On a remote beach in Costa Rica, a colony of fleet-footed, algae-colored crabs clung to a sharp volcanic outcropping that, together with a crescent of palm-dotted, white-sand beach, formed a delicate scoop of harbor. A few wooden fishing boats bobbed silently in the turquoise water under the mid-day sun.
Aside from those crabs, we were the only ones out in the heat of the afternoon, scorching ourselves on this quiet sprawl of sand, silent save for the steady thrum of the heavy Pacific surf. We should have been inside, too—we’d been swimming all morning, and our skin had turned a worrying shade of red—but we couldn’t leave. When is the next time we’ll have a literal tropical paradise all to ourselves? we reasoned. And besides, it took us long enough to get here. So we stayed and roasted; regret is for the plane ride home.
The beach here at San Juanillo, just 10 miles north of the legendary surf village of Guiones, has been called one of the most beautiful in the world, yet visitors often have the place to themselves. No tourist shacks line the shore; no Señor Frog's hawk margaritas in plastic cups; no private resorts have staked off the beach as their own. The only attraction here is the pristine beauty, preserved by the Costa Rican government for all to enjoy.
But finding something this savagely stunning, this unmolested, requires work in today’s world. Those 10 miles from Playa Guiones took us more than 45 minutes, and our drive into Guiones itself from the northwestern city of Liberia—an 85-mile trip, or the equivalent of driving from Houston to Beaumont—took nearly four hours.
In fact, the slow, careful drive down muddy, rutted roads gave me a totally new appreciation for the journeys my grandparents once undertook between Marshall and Dallas, back when travel between the two towns was just that—an undertaking. Much like the ones still found in the East Texas countryside, the one-lane-wide dirt roads of the Nicoya Peninsula pass through charming small towns, cross creeks choked with kudzu, and abut wide pastures of grazing cattle.
Unlike East Texas, however, jungle-covered mountains loom in the near distance, their tops shrouded in fog, with screeching monkeys and cackling magpies darting through the thick canopy. And the dirt roads of Costa Rica are often washed out, as was the case during our descent into the peninsula from the small airport in Liberia. With no way to get our rented SUV across the rushing Río Amarillo, we improvised, fumbling with maps and keeping an eye out for all-too-rare roadside signs until finally we arrived, exhausted but thrilled.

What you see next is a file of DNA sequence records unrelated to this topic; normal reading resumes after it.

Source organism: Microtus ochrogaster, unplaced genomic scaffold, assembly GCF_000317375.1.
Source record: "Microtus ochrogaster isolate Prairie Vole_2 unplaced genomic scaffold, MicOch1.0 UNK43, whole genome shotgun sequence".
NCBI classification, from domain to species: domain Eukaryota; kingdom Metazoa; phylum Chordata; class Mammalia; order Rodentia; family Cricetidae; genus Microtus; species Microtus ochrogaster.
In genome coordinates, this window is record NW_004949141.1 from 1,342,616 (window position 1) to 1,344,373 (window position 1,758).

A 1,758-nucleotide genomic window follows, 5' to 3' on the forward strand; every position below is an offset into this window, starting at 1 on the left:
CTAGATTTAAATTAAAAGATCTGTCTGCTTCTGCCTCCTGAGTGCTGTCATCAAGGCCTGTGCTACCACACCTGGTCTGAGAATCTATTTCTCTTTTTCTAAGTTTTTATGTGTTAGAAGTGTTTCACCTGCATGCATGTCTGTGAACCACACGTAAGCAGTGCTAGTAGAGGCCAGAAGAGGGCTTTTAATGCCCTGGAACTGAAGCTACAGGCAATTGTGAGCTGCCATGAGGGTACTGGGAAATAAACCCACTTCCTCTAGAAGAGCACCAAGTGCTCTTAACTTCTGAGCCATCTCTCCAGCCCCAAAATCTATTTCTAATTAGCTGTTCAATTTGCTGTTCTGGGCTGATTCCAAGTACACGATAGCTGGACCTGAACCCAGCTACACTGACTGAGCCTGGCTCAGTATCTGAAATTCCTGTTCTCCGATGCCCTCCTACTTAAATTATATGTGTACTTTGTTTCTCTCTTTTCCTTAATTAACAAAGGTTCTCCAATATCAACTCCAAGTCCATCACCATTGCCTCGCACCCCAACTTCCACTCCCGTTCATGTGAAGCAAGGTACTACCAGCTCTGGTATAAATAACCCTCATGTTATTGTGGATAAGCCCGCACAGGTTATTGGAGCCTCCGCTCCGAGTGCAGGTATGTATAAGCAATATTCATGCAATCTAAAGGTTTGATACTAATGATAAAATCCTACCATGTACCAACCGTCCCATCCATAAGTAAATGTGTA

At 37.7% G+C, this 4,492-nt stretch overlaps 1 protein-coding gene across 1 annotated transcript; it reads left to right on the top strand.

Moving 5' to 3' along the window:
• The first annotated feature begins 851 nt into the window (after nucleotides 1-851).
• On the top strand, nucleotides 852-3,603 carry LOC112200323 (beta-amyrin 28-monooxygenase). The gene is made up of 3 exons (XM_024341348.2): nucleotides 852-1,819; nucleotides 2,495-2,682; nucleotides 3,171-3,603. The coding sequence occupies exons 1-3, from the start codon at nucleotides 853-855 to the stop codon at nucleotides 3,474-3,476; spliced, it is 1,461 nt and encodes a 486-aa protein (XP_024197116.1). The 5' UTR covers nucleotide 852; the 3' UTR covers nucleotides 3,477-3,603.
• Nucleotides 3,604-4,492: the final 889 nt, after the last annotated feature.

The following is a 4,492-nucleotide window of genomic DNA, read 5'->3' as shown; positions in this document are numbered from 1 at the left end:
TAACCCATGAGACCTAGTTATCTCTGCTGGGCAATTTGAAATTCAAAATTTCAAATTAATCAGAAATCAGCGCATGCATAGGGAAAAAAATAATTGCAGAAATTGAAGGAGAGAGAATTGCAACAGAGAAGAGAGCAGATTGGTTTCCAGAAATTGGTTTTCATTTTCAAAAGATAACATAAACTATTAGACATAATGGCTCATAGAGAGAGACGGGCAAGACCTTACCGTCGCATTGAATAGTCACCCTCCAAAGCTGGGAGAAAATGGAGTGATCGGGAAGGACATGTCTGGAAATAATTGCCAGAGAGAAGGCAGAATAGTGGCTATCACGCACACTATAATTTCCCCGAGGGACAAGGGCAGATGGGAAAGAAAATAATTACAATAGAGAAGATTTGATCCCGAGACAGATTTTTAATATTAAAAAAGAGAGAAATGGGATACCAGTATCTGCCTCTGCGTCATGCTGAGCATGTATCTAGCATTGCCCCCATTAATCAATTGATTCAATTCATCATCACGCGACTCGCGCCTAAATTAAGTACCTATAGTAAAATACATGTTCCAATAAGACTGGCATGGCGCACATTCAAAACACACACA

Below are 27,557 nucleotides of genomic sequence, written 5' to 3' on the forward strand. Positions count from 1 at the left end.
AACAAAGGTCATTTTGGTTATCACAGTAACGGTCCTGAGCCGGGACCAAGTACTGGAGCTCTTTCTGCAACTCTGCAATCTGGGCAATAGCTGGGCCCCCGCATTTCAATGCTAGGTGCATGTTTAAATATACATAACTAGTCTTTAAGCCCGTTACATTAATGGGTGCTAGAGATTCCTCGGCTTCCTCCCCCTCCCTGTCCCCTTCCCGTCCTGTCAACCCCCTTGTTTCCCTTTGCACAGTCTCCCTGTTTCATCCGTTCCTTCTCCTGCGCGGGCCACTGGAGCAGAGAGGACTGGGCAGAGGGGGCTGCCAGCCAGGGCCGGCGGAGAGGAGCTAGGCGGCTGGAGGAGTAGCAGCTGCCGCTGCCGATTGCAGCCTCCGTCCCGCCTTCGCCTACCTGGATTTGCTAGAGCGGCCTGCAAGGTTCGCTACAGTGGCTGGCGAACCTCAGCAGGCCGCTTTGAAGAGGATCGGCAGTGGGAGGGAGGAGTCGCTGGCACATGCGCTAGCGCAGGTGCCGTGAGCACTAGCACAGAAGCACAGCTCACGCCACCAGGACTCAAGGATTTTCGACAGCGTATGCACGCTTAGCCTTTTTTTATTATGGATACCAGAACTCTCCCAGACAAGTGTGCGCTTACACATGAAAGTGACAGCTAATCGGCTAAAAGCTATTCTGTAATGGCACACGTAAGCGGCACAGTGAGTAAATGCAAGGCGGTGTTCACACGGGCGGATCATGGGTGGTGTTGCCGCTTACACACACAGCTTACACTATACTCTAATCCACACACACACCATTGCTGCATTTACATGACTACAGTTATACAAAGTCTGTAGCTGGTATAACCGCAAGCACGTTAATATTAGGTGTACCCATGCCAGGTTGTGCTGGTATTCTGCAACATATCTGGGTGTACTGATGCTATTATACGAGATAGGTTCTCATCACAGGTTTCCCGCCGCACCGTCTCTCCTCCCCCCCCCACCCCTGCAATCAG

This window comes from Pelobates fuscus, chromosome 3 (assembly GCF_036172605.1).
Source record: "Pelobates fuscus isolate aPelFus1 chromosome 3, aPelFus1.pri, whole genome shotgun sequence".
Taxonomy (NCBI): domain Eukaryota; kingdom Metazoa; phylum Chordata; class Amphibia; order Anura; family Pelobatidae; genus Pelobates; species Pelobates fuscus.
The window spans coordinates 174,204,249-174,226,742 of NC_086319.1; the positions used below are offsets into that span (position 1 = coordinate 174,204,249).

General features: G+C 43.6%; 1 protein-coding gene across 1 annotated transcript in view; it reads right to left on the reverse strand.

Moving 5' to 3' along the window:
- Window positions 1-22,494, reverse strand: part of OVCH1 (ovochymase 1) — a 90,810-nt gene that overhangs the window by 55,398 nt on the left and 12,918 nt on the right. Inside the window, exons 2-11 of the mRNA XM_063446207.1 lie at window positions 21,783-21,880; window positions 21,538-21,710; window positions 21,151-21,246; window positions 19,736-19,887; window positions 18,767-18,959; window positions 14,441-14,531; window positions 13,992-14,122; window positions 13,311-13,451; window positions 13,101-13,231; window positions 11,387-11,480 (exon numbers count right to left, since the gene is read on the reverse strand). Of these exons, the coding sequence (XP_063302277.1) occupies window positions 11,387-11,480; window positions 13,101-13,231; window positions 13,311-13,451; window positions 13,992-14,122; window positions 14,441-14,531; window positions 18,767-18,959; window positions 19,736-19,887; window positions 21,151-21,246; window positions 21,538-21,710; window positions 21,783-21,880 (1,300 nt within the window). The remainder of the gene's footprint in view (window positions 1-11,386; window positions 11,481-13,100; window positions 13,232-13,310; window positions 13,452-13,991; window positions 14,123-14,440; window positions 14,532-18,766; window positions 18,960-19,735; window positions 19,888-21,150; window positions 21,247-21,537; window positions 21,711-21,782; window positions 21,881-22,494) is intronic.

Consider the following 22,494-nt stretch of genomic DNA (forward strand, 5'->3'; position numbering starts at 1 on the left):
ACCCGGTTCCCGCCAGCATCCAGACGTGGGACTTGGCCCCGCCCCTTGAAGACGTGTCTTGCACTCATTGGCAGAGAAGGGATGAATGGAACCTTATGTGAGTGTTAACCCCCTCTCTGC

Yes, the region is remote, featuring not only a 75-mile stretch of immaculate jungle along the Pacific but one of the country’s oldest settlements—Nicoya itself, which was already the largest Nahuatl chiefdom in the region when it was first encountered by Spanish conquistadors in 1523.
But the peninsula is actually more accessible than ever before, thanks to a once-a-day flight from the Bayou City to Liberia, started by Southwest Airlines last October. In prior years, the only option was to fly into the capital city of San José, then make the 130-mile drive to Liberia, and on into the jungle.
As the afternoon wore on, we finally took our leave from the perfect sliver of beach; crispy skin is only a good look on fish and pork. The ride back to our hotel in Guiones, we knew, would be all but impossible after the sun set.
The first time I watched Tom Hanks tell Geena Davis to suck it up and keep playing baseball no matter how tough things got, I knew that A League of Their Own had provided me with the mantra that would get me through life: “If it wasn’t hard, everyone would do it,” Hanks’s frustrated Jimmy tells Davis’s despondent Dottie. “The hard ... is what makes it great.”
The motto served me well in Costa Rica. I employed it when we summited a steep mountainside in Ostional, a short drive from Guiones, to reach the Miss Sky Canopy Tour, the world’s longest course of its kind, featuring 11 kilometers of thick cables. (Pros: spotting sleek, glossy monkeys in the treetops; swimming in the crisp waters beneath an otherwise isolated waterfall; witnessing the gradual tumble of jungle into the far-distant ocean. Cons: nearly vomiting at the top of the mountain from a combination of strenuous hiking in the intense humidity and general altitude sickness.)
It also came in handy as we tried to find our way around the unmarked country roads we took from beach to beach along the coast. (Pros: stumbling across petite Italian restaurants with wood-fired pizzas better than any I’ve had in Europe; watching local kids in school uniforms play intense soccer matches on well-manicured pitches in even the tiniest villages; meeting friendly dogs in the road. Cons: attempting to navigate via hand-drawn maps and landmarks as dusk or rain fell; nearly losing the rented RAV-4 in giant, unexpected mud holes.)